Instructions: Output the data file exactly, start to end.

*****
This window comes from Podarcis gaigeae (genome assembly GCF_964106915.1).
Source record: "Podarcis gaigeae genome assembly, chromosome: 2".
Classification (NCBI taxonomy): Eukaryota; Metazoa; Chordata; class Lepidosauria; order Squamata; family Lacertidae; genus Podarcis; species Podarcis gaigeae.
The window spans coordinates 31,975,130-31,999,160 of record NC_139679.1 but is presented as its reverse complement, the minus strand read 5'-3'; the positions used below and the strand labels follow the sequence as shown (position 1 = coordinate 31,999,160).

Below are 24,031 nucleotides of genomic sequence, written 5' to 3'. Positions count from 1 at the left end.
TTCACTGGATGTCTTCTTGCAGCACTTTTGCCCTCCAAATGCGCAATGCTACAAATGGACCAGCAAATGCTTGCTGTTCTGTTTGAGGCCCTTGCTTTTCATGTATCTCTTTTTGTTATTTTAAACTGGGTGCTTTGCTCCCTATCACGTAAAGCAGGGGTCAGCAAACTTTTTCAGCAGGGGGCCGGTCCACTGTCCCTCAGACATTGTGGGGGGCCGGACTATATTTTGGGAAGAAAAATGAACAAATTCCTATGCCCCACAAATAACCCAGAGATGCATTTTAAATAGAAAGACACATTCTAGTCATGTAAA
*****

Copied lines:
This window comes from Podarcis gaigeae (genome assembly GCF_964106915.1).
Source record: "Podarcis gaigeae genome assembly, chromosome: 2".
Classification (NCBI taxonomy): Eukaryota; Metazoa; Chordata; class Lepidosauria; order Squamata; family Lacertidae; genus Podarcis; species Podarcis gaigeae.
The window spans coordinates 31,975,130-31,999,160 of record NC_139679.1 but is presented as its reverse complement, the minus strand read 5'-3'; the positions used below and the strand labels follow the sequence as shown (position 1 = coordinate 31,999,160).

Below are 24,031 nucleotides of genomic sequence, written 5' to 3'. Positions count from 1 at the left end.
TTCACTGGATGTCTTCTTGCAGCACTTTTGCCCTCCAAATGCGCAATGCTACAAATGGACCAGCAAATGCTTGCTGTTCTGTTTGAGGCCCTTGCTTTTCATGTATCTCTTTTTGTTATTTTAAACTGGGTGCTTTGCTCCCTATCACGTAAAGCAGGGGTCAGCAAACTTTTTCAGCAGGGGGCCGGTCCACTGTCCCTCAGACATTGTGGGGGGCCGGACTATATTTTGGGAAGAAAAATGAACAAATTCCTATGCCCCACAAATAACCCAGAGATGCATTTTAAATAGAAAGACACATTCTAGTCATGTAAA